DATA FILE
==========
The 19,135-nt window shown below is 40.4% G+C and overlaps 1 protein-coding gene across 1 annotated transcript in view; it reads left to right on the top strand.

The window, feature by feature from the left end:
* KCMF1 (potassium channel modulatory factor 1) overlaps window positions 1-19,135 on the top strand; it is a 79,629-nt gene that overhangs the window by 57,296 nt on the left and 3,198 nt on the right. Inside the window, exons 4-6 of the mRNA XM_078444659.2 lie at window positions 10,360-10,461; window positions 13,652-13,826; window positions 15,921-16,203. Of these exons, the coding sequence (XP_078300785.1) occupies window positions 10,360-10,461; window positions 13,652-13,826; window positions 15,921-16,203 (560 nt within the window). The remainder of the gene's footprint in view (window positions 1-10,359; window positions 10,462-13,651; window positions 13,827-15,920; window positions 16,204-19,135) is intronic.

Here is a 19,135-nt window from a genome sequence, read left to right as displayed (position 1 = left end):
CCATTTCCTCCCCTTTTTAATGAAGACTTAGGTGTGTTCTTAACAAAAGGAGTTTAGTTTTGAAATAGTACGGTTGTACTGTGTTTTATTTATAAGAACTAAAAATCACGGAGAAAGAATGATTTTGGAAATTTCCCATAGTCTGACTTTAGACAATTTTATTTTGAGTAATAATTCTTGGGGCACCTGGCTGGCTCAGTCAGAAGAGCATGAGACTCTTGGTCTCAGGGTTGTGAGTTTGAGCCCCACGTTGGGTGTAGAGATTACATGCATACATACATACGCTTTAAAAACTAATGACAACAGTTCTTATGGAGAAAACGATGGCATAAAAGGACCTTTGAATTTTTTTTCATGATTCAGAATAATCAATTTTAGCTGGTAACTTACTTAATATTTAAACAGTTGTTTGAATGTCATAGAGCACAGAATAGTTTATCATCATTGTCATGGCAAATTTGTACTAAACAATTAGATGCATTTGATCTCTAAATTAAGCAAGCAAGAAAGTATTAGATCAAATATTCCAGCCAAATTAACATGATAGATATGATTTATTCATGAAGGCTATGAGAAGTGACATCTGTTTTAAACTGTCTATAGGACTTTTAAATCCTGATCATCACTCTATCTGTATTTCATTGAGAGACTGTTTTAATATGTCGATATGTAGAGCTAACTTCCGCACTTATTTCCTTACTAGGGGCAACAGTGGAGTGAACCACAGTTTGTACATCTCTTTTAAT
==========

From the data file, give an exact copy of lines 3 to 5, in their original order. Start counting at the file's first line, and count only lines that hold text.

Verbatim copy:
* KCMF1 (potassium channel modulatory factor 1) overlaps window positions 1-19,135 on the top strand; it is a 79,629-nt gene that overhangs the window by 57,296 nt on the left and 3,198 nt on the right. Inside the window, exons 4-6 of the mRNA XM_078444659.2 lie at window positions 10,360-10,461; window positions 13,652-13,826; window positions 15,921-16,203. Of these exons, the coding sequence (XP_078300785.1) occupies window positions 10,360-10,461; window positions 13,652-13,826; window positions 15,921-16,203 (560 nt within the window). The remainder of the gene's footprint in view (window positions 1-10,359; window positions 10,462-13,651; window positions 13,827-15,920; window positions 16,204-19,135) is intronic.

Here is a 19,135-nt window from a genome sequence, read left to right as displayed (position 1 = left end):
CCATTTCCTCCCCTTTTTAATGAAGACTTAGGTGTGTTCTTAACAAAAGGAGTTTAGTTTTGAAATAGTACGGTTGTACTGTGTTTTATTTATAAGAACTAAAAATCACGGAGAAAGAATGATTTTGGAAATTTCCCATAGTCTGACTTTAGACAATTTTATTTTGAGTAATAATTCTTGGGGCACCTGGCTGGCTCAGTCAGAAGAGCATGAGACTCTTGGTCTCAGGGTTGTGAGTTTGAGCCCCACGTTGGGTGTAGAGATTACATGCATACATACATACGCTTTAAAAACTAATGACAACAGTTCTTATGGAGAAAACGATGGCATAAAAGGACCTTTGAATTTTTTTTCATGATTCAGAATAATCAATTTTAGCTGGTAACTTACTTAATATTTAAACAGTTGTTTGAATGTCATAGAGCACAGAATAGTTTATCATCATTGTCATGGCAAATTTGTACTAAACAATTAGATGCATTTGATCTCTAAATTAAGCAAGCAAGAAAGTATTAGATCAAATATTCCAGCCAAATTAACATGATAGATATGATTTATTCATGAAGGCTATGAGAAGTGACATCTGTTTTAAACTGTCTATAGGACTTTTAAATCCTGATCATCACTCTATCTGTATTTCATTGAGAGACTGTTTTAATATGTCGATATGTAGAGCTAACTTCCGCACTTATTTCCTTACTAGGGGCAACAGTGGAGTGAACCACAGTTTGTACATCTCTTTTAAT